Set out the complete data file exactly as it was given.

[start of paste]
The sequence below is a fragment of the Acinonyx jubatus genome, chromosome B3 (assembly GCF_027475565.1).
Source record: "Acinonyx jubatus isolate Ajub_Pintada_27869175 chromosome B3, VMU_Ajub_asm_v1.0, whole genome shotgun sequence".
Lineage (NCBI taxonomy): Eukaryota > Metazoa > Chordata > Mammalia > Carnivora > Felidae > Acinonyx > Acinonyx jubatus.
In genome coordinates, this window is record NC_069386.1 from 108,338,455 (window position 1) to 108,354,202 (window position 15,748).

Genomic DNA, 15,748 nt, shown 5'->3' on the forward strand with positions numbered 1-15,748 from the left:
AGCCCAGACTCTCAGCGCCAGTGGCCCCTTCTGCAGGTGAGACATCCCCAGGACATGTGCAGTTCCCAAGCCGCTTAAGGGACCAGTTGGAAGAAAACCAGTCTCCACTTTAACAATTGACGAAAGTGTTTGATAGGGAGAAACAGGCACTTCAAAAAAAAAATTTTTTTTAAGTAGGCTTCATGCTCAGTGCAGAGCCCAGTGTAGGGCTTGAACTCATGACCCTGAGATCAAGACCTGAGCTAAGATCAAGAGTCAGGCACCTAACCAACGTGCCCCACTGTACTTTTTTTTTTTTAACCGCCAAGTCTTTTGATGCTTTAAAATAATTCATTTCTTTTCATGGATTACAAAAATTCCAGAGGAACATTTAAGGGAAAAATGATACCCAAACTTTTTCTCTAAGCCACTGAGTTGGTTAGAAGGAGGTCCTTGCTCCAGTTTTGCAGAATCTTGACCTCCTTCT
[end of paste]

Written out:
The sequence below is a fragment of the Acinonyx jubatus genome, chromosome B3 (assembly GCF_027475565.1).
Source record: "Acinonyx jubatus isolate Ajub_Pintada_27869175 chromosome B3, VMU_Ajub_asm_v1.0, whole genome shotgun sequence".
Lineage (NCBI taxonomy): Eukaryota > Metazoa > Chordata > Mammalia > Carnivora > Felidae > Acinonyx > Acinonyx jubatus.
In genome coordinates, this window is record NC_069386.1 from 108,338,455 (window position 1) to 108,354,202 (window position 15,748).

Genomic DNA, 15,748 nt, shown 5'->3' on the forward strand with positions numbered 1-15,748 from the left:
AGCCCAGACTCTCAGCGCCAGTGGCCCCTTCTGCAGGTGAGACATCCCCAGGACATGTGCAGTTCCCAAGCCGCTTAAGGGACCAGTTGGAAGAAAACCAGTCTCCACTTTAACAATTGACGAAAGTGTTTGATAGGGAGAAACAGGCACTTCAAAAAAAAAATTTTTTTTAAGTAGGCTTCATGCTCAGTGCAGAGCCCAGTGTAGGGCTTGAACTCATGACCCTGAGATCAAGACCTGAGCTAAGATCAAGAGTCAGGCACCTAACCAACGTGCCCCACTGTACTTTTTTTTTTTTAACCGCCAAGTCTTTTGATGCTTTAAAATAATTCATTTCTTTTCATGGATTACAAAAATTCCAGAGGAACATTTAAGGGAAAAATGATACCCAAACTTTTTCTCTAAGCCACTGAGTTGGTTAGAAGGAGGTCCTTGCTCCAGTTTTGCAGAATCTTGACCTCCTTCT